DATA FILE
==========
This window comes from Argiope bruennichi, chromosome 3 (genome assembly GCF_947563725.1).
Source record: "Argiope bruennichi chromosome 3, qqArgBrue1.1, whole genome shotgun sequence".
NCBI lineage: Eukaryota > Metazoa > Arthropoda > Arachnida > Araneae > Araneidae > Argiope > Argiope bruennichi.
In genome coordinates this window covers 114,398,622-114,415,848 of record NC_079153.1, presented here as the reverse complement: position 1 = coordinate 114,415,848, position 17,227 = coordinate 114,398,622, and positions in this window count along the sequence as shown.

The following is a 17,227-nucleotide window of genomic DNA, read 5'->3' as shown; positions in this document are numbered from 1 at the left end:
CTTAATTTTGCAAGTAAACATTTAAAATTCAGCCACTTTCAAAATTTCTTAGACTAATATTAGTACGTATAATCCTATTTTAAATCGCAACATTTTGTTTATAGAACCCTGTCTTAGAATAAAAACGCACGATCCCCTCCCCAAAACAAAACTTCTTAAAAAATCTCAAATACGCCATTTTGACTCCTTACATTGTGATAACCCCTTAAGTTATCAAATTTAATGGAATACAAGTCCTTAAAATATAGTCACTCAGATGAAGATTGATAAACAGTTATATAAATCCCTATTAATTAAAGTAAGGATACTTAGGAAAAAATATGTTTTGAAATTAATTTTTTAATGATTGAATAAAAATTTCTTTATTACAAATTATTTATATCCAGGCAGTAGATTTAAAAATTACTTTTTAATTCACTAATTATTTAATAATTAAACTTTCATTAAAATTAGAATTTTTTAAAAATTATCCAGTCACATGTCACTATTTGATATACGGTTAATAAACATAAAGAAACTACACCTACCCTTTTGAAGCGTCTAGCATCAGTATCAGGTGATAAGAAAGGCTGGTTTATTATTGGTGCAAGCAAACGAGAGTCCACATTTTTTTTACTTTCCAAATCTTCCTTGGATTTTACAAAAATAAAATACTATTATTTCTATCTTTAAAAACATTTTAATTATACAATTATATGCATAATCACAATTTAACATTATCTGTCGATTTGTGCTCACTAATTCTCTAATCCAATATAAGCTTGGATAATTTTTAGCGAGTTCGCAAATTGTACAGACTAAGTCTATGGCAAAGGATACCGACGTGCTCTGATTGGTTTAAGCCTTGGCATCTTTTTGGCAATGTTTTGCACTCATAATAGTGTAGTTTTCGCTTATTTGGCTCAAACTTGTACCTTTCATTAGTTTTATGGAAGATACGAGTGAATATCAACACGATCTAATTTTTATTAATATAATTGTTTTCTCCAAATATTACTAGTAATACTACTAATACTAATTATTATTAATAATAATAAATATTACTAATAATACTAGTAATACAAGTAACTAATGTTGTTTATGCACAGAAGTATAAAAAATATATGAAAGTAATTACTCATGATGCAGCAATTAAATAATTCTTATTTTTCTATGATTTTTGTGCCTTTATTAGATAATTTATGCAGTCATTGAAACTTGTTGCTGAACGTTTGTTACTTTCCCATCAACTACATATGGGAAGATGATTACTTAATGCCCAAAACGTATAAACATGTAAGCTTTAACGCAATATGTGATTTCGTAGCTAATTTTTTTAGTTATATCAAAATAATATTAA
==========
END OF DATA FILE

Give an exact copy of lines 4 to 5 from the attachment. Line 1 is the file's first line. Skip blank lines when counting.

In genome coordinates this window covers 114,398,622-114,415,848 of record NC_079153.1, presented here as the reverse complement: position 1 = coordinate 114,415,848, position 17,227 = coordinate 114,398,622, and positions in this window count along the sequence as shown.

The following is a 17,227-nucleotide window of genomic DNA, read 5'->3' as shown; positions in this document are numbered from 1 at the left end: